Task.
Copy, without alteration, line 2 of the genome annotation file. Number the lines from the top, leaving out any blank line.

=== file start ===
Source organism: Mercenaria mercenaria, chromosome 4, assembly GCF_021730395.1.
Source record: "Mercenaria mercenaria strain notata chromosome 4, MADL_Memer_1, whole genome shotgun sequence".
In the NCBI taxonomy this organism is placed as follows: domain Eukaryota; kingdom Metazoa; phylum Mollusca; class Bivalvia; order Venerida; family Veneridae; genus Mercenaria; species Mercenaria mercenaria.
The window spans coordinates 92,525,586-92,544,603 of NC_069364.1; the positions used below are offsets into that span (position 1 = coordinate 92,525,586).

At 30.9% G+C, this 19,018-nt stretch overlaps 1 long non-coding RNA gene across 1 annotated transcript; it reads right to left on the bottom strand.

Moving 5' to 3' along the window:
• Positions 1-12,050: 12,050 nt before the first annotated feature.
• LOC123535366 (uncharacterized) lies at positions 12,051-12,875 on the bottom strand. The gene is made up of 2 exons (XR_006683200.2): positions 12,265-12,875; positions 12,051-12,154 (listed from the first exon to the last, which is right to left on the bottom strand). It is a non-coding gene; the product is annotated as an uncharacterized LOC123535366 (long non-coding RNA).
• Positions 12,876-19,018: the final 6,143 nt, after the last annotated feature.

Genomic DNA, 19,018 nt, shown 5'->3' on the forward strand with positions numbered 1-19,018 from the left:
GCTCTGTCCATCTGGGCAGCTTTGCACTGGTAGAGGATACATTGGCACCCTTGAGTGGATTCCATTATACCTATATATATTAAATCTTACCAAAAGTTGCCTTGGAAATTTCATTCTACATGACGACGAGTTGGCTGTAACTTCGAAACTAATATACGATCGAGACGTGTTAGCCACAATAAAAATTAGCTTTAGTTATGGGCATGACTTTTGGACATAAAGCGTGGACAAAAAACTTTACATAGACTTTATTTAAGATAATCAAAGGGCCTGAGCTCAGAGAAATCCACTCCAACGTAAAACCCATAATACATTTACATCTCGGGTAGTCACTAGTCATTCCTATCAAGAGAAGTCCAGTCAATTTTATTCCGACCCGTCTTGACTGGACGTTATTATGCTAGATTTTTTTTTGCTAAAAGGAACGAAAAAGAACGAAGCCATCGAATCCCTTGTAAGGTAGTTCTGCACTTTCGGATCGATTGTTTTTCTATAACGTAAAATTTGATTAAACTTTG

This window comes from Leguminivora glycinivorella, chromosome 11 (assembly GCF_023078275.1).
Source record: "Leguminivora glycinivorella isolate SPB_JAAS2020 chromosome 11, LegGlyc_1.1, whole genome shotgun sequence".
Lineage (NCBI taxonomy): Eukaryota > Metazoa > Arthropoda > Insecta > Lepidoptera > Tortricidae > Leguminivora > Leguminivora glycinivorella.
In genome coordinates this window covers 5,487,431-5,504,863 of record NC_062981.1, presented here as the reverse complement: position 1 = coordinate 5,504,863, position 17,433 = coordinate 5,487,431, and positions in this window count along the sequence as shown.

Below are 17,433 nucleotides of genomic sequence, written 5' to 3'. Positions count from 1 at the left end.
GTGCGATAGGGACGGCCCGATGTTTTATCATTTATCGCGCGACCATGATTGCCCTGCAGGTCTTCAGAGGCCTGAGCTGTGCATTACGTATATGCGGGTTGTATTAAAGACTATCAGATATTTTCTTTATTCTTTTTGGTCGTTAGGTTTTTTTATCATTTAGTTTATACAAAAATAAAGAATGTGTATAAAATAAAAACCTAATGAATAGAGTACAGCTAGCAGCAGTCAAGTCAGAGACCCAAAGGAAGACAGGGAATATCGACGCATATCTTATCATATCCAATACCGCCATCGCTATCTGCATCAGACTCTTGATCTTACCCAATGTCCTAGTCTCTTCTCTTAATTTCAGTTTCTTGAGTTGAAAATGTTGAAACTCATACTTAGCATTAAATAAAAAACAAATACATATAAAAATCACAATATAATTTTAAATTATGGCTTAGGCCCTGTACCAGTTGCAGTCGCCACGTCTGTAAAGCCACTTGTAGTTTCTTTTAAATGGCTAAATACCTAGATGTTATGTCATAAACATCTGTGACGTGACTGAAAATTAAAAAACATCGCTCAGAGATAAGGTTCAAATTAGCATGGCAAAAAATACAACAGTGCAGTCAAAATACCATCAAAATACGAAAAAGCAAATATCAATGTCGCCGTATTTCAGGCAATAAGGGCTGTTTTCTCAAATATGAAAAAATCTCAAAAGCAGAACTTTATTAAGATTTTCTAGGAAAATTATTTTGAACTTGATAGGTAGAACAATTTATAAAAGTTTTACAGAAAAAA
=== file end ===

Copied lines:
Source record: "Mercenaria mercenaria strain notata chromosome 4, MADL_Memer_1, whole genome shotgun sequence".